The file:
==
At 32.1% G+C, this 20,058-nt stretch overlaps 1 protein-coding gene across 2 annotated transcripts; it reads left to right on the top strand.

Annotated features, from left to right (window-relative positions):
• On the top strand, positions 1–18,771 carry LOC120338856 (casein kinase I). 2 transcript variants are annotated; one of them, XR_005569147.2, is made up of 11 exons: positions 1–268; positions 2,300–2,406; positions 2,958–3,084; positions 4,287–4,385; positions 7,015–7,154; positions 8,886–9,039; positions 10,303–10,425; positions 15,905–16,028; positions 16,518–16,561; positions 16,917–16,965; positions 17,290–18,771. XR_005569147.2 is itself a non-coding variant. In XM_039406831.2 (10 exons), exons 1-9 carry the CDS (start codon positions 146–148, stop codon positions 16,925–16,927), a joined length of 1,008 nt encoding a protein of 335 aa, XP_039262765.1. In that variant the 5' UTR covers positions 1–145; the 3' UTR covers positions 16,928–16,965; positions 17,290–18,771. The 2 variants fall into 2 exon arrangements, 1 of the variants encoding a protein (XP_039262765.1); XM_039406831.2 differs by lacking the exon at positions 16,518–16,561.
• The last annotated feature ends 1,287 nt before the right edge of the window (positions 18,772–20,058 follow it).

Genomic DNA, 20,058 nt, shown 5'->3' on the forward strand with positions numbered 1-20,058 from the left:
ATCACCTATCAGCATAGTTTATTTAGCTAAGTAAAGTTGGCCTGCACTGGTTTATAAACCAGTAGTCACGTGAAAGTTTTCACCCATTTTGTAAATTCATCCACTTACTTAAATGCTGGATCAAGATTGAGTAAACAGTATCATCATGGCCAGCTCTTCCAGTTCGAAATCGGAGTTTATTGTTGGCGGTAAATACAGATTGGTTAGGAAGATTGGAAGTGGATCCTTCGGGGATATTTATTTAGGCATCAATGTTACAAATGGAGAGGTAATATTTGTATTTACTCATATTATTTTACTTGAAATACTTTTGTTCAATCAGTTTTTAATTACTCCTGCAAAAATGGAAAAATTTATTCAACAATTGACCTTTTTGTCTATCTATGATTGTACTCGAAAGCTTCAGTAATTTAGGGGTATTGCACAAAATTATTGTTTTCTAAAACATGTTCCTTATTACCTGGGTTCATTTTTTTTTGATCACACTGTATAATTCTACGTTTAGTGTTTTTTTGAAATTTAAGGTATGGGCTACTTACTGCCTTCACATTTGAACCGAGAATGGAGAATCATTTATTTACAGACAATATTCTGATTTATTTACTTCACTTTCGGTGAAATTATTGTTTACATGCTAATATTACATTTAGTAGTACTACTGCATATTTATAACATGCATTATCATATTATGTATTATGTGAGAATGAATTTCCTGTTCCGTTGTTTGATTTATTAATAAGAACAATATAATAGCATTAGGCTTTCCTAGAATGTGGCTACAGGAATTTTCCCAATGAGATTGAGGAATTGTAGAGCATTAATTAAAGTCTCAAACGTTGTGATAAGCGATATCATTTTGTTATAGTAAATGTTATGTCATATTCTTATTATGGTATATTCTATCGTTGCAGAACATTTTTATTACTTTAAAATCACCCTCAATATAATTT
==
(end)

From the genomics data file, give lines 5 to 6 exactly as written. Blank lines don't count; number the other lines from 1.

Genomic DNA, 20,058 nt, shown 5'->3' on the forward strand with positions numbered 1-20,058 from the left:
ATCACCTATCAGCATAGTTTATTTAGCTAAGTAAAGTTGGCCTGCACTGGTTTATAAACCAGTAGTCACGTGAAAGTTTTCACCCATTTTGTAAATTCATCCACTTACTTAAATGCTGGATCAAGATTGAGTAAACAGTATCATCATGGCCAGCTCTTCCAGTTCGAAATCGGAGTTTATTGTTGGCGGTAAATACAGATTGGTTAGGAAGATTGGAAGTGGATCCTTCGGGGATATTTATTTAGGCATCAATGTTACAAATGGAGAGGTAATATTTGTATTTACTCATATTATTTTACTTGAAATACTTTTGTTCAATCAGTTTTTAATTACTCCTGCAAAAATGGAAAAATTTATTCAACAATTGACCTTTTTGTCTATCTATGATTGTACTCGAAAGCTTCAGTAATTTAGGGGTATTGCACAAAATTATTGTTTTCTAAAACATGTTCCTTATTACCTGGGTTCATTTTTTTTTGATCACACTGTATAATTCTACGTTTAGTGTTTTTTTGAAATTTAAGGTATGGGCTACTTACTGCCTTCACATTTGAACCGAGAATGGAGAATCATTTATTTACAGACAATATTCTGATTTATTTACTTCACTTTCGGTGAAATTATTGTTTACATGCTAATATTACATTTAGTAGTACTACTGCATATTTATAACATGCATTATCATATTATGTATTATGTGAGAATGAATTTCCTGTTCCGTTGTTTGATTTATTAATAAGAACAATATAATAGCATTAGGCTTTCCTAGAATGTGGCTACAGGAATTTTCCCAATGAGATTGAGGAATTGTAGAGCATTAATTAAAGTCTCAAACGTTGTGATAAGCGATATCATTTTGTTATAGTAAATGTTATGTCATATTCTTATTATGGTATATTCTATCGTTGCAGAACATTTTTATTACTTTAAAATCACCCTCAATATAATTT